THE CONCEPT album was often a band’s way to showcase its ability to think beyond three-minute blocks.
Back in the 1970s, it was an opportunity for the band to present its worldview to an audience that was slowly shaking off the shackles of world wars and industrial revolutions, coming into wealth and being able to appreciate things beyond the fundamentals.
Music’s ability to motivate people has long been obvious, from the oral traditions to the music that defined eras.
And with the bands of that time, it was their way to show the generation before just what they thought of the world. We have had some marvellous music and themes as a result — tackling the omnipresent concept of love in its various definitions, along with tirades against war, hate, society, unjust behaviour, poverty, world peace, corrupt governments, cold war, growing up, alienation….
It’s a long list, and one that seems to still bear relevance decades on.
If you don’t count the North Korean and other patriotic marching songs, music has always been about non-conformism. And what better way to do this than break away from the 3-minute radio format? Still stuck with the limited amount of space on vinyl, groups put forth concepts that would fit on two sides, or on a double album, to say that much more.
Some concept albums have worked, others have raised eyebrows, but if you consider their raison d’etre, it often provides insight into the central focus of the band and what motivated the members, or a member.
While the bands indulged, the listeners developed their own opinions of these albums of interlinked tracks.
We speak to a few members of the local music and entertainment industries old enough to appreciate the concept album and ask them which discs and songs influenced them, or that still resonate with them. It’s a varied mix.
Everyone has an opinion and a perspective on it, and we welcome all comers.
Do let us know if you have a concept album you’d like to talk about, and let us know why, by commenting at the end of this article.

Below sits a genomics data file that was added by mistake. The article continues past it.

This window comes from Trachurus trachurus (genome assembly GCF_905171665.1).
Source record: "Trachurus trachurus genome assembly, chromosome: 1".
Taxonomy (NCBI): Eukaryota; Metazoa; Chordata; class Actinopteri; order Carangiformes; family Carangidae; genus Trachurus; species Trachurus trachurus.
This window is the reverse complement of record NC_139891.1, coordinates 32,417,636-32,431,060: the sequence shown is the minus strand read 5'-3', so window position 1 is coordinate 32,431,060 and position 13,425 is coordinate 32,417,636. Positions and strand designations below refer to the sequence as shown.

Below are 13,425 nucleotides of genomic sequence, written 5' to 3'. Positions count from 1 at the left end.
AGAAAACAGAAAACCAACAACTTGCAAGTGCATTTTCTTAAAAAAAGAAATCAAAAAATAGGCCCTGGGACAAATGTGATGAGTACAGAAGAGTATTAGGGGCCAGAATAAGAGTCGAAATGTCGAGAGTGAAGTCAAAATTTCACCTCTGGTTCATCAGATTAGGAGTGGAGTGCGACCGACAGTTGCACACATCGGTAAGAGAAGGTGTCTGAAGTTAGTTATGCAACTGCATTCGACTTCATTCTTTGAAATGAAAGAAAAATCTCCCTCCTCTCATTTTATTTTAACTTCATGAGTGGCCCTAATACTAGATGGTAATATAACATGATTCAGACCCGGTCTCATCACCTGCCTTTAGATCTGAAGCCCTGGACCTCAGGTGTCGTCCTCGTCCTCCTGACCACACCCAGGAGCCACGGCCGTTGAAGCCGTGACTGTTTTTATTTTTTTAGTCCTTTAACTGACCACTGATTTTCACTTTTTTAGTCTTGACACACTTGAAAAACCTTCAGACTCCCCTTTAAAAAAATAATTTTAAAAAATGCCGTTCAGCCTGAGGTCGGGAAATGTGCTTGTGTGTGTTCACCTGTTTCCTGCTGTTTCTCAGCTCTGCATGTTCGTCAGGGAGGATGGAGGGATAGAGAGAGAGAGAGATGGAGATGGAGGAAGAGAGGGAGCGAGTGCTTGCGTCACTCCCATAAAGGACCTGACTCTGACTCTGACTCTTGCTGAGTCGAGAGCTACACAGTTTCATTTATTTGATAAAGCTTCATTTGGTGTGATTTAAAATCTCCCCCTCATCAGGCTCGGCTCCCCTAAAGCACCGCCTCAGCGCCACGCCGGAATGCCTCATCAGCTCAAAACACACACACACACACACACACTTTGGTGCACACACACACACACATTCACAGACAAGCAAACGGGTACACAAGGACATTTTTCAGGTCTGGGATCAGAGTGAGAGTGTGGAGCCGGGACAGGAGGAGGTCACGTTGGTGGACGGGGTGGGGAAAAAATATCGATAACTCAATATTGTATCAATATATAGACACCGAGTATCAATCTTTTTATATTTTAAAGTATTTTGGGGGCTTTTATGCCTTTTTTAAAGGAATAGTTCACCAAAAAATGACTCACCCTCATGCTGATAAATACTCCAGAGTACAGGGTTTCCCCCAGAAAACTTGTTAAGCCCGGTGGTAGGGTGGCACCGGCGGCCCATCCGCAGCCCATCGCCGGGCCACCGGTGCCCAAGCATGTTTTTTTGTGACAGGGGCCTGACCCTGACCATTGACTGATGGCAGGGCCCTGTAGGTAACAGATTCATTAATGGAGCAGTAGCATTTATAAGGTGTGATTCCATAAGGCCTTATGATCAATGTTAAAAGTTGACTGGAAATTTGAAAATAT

I used to think that concept albums were a product of the 1960s, but then, if a concept album is basically an album with tracks that adhere to a unifying theme/purpose/concept, serving a larger purpose as a collective than as individuals, then we can also regard Frank Sinatra’s albums from the 1950s, like In The Wee Small Hours as one that belongs to this category as a break-up album.
But for me, the Beatles’ Sgt. Pepper’s Lonely Hearts Club Band has the most profound impact. Aside from being a big Beatles fan, I respect their commitment to their craft and artistry (their willingness to forgo their live performance incomes in favour of the studio album).
This is an album unified by themes of relatable everyday life and even social illnesses.
The lasting impact of the album led me to a project that I produced with the Alleycats in the 1980s, then the biggest band in Malaysia. We decided to record a concept album (I believe till today it is the only Malay concept album) called Drama Kehidupan. The content of the album revolved around KL city life.
Malaysian poet and painter S Amin Shahab to pen the lyrics and highlight the social problems of the city.
The album was recorded in Hong Kong where the band was stationed for their club gig commitment.
I remain grateful and appreciative towards the late Loganathan Arumugam who was so supportive of this project and was very involved in its creation.
The Lamb features Peter Gabriel when he was in his prime in Genesis. It’s a sprawly, crawly tour through the underbelly of New York City by Rael, a Hispanic dude whose story is told by four Englishmen.
Duke was made by Genesis after Peter Gabriel left, and Phil Collins took over the lead vocals. It deals with the media: tv, radio, books and how it enthrals us.
Both albums allowed me, a Singaporean teenager, to enter a completely different world, purely through music and lyrics.
Julius Ng, Managing Director, Sony Music (Singapore, Malaysia & Indonesia)
The songs speak for themselves. And the songs that will be timeless tomorrow will be an important recurring theme for music and the industry.